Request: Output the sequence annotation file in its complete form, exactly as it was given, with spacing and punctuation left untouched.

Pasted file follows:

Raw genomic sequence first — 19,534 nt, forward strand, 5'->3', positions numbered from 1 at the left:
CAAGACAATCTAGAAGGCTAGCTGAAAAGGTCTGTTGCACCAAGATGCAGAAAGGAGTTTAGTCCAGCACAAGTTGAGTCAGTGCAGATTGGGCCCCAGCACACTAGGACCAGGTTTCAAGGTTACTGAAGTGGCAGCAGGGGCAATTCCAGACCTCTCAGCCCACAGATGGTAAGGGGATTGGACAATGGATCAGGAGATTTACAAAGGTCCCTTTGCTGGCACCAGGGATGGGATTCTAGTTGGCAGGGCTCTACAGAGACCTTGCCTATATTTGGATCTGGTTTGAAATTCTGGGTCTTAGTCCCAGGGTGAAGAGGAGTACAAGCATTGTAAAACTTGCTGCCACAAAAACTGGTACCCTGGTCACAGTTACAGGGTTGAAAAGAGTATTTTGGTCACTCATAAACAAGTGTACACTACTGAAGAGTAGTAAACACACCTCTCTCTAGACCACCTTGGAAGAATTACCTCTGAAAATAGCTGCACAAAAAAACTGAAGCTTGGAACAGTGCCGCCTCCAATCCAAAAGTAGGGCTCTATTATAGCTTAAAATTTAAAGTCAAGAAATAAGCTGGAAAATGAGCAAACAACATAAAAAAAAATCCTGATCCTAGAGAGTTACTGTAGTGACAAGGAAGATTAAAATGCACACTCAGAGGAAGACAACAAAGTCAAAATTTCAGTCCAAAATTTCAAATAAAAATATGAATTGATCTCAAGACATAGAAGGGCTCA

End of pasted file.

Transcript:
Raw genomic sequence first — 19,534 nt, forward strand, 5'->3', positions numbered from 1 at the left:
CAAGACAATCTAGAAGGCTAGCTGAAAAGGTCTGTTGCACCAAGATGCAGAAAGGAGTTTAGTCCAGCACAAGTTGAGTCAGTGCAGATTGGGCCCCAGCACACTAGGACCAGGTTTCAAGGTTACTGAAGTGGCAGCAGGGGCAATTCCAGACCTCTCAGCCCACAGATGGTAAGGGGATTGGACAATGGATCAGGAGATTTACAAAGGTCCCTTTGCTGGCACCAGGGATGGGATTCTAGTTGGCAGGGCTCTACAGAGACCTTGCCTATATTTGGATCTGGTTTGAAATTCTGGGTCTTAGTCCCAGGGTGAAGAGGAGTACAAGCATTGTAAAACTTGCTGCCACAAAAACTGGTACCCTGGTCACAGTTACAGGGTTGAAAAGAGTATTTTGGTCACTCATAAACAAGTGTACACTACTGAAGAGTAGTAAACACACCTCTCTCTAGACCACCTTGGAAGAATTACCTCTGAAAATAGCTGCACAAAAAAACTGAAGCTTGGAACAGTGCCGCCTCCAATCCAAAAGTAGGGCTCTATTATAGCTTAAAATTTAAAGTCAAGAAATAAGCTGGAAAATGAGCAAACAACATAAAAAAAAATCCTGATCCTAGAGAGTTACTGTAGTGACAAGGAAGATTAAAATGCACACTCAGAGGAAGACAACAAAGTCAAAATTTCAGTCCAAAATTTCAAATAAAAATATGAATTGATCTCAAGACATAGAAGGGCTCA